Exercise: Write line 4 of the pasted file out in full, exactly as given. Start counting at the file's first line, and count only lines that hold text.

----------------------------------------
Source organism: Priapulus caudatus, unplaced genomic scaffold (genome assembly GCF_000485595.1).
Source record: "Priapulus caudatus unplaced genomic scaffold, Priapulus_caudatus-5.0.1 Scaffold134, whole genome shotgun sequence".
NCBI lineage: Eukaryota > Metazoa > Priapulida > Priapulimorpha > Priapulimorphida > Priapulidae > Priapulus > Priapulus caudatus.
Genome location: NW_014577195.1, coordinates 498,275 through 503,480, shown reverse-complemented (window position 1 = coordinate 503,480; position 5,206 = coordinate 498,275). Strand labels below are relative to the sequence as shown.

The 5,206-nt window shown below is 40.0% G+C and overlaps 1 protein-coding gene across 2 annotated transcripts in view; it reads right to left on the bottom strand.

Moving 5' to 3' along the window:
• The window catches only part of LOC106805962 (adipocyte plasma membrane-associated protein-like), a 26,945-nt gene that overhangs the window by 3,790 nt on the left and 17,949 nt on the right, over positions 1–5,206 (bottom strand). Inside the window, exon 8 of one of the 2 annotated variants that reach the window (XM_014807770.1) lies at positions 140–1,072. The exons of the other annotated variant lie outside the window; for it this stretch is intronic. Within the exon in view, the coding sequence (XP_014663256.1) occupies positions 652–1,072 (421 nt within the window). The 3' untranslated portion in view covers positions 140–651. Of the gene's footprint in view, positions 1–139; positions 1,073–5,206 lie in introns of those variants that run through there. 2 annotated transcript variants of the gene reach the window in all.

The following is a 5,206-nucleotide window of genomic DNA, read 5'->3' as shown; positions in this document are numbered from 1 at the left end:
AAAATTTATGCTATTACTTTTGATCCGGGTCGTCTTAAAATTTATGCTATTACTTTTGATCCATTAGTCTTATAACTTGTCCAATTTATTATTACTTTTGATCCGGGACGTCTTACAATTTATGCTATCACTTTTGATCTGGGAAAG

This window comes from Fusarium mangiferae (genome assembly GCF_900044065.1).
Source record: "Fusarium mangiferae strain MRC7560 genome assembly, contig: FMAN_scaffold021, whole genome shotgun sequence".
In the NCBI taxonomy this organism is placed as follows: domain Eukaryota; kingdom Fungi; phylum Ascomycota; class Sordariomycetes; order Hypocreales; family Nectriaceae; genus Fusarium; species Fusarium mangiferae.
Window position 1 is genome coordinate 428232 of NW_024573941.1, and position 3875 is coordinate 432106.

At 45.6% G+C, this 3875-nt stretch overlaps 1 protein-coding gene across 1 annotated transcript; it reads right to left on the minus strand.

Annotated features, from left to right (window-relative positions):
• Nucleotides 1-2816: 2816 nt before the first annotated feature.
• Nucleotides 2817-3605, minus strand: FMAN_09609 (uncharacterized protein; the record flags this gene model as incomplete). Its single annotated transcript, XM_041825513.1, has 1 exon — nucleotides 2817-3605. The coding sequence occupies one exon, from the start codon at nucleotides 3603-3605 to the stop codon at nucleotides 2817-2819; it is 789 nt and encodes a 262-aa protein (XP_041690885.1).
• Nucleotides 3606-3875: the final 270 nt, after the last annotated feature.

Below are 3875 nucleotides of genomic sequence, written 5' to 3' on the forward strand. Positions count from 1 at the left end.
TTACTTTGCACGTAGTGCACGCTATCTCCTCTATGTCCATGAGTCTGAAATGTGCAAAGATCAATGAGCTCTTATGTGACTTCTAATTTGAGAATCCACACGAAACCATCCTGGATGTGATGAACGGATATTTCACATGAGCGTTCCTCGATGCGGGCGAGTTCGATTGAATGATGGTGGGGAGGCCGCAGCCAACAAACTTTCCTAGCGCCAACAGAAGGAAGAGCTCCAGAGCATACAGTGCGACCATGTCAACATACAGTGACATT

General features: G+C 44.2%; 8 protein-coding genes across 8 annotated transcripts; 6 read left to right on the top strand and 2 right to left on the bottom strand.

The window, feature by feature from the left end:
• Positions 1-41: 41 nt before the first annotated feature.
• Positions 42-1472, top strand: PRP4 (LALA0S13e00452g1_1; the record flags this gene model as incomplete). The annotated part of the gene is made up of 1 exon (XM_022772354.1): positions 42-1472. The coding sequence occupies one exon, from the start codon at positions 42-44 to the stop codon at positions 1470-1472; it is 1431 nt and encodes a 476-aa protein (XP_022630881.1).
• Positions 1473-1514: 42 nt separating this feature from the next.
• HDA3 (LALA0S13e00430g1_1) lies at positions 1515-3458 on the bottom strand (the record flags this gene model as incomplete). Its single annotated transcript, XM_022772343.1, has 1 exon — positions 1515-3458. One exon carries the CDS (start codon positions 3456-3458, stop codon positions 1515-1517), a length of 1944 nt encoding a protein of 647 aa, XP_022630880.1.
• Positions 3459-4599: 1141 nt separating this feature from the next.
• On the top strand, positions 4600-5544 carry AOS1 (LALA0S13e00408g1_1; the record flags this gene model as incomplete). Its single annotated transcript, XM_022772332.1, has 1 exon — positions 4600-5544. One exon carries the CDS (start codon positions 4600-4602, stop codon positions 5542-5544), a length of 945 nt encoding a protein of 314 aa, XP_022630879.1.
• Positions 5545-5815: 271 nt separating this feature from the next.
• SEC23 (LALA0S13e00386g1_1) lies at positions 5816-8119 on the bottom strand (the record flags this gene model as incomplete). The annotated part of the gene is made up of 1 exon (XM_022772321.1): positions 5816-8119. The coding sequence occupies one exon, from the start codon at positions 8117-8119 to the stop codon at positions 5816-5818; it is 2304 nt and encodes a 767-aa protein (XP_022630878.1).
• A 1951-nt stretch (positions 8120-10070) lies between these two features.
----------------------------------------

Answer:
Genome location: NW_014577195.1, coordinates 498,275 through 503,480, shown reverse-complemented (window position 1 = coordinate 503,480; position 5,206 = coordinate 498,275). Strand labels below are relative to the sequence as shown.